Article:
Louisiana officers who passed away due to COVID-19 remembered in Washington

Updated: May. 14, 2021 at 10:02 AM CDT
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WASHINGTON (Gray DC) - It is National Police Week in our nation’s capital, a time when officers and their families remember the ones they lost over the past year. This past year brought an unexpected danger to Louisiana’s police departments.

“You really couldn’t serve people because you couldn’t be around people that much,” said Sheriff Gary Gilley from Richland Parish, LA.

As COVID-19 consumed the country, police departments were not spared. Gilley felt the full wrath of the virus, losing one of his best officers, Randy Vallot.

“Randy was one of those guys that was always out in the community always talking to people always helping people,” said Gilley.

Gilley says community policing became difficult, and in Vallot’s case it became fatal. He contracted the virus in the community and eventually lost his fight.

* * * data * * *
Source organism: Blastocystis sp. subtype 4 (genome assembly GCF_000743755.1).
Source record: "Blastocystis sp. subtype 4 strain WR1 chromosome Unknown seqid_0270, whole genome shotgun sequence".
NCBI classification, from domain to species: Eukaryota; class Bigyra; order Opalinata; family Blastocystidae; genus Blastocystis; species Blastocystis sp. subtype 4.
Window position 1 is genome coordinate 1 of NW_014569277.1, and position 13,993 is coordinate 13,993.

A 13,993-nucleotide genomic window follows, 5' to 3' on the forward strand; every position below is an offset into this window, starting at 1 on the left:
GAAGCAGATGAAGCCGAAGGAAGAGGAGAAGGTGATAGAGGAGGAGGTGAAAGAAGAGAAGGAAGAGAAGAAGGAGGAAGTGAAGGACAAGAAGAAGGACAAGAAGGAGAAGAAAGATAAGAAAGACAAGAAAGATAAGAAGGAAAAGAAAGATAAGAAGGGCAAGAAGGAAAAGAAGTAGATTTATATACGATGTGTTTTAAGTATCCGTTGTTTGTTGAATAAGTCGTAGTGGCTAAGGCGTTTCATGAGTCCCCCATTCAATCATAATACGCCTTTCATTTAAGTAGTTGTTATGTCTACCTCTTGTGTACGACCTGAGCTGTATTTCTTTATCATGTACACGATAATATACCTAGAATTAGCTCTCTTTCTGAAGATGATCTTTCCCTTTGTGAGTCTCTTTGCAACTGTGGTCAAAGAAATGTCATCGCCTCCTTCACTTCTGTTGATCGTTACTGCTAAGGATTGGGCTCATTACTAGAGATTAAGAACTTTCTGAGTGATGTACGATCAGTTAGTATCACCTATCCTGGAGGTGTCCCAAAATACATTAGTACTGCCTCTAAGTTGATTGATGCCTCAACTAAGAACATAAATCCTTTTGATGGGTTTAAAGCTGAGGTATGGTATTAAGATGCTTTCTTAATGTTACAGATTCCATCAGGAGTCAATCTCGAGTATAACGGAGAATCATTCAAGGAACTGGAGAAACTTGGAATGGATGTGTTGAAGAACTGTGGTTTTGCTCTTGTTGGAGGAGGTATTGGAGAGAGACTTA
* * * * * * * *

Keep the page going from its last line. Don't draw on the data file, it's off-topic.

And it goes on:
“It was a very trying time for all of us,” said Gilley.

Normally National Police Week is a massive weeklong event with thousands of officers and families from around the country here in DC. But it is virtual this year because of the lingering presence of the deadly virus.

“We all thought he was just in the hospital for a routine sickness. Then all of a sudden we hear Kejuan’s passed away,” said Vidalia, LA Police Chief Joey Merrill.

Merrill and his department were also delivered a blow by COVID-19, losing officer Kejuane Bates. Bates was a pastor, and someone who could bring the team together. He is happy Police Week is still carrying on in a virtual manner, saying it delivers a boost to officers from around the country.

“It’s a good week,” said Merrill.

There are plans to hold in-person remembrances for fallen officers in October.

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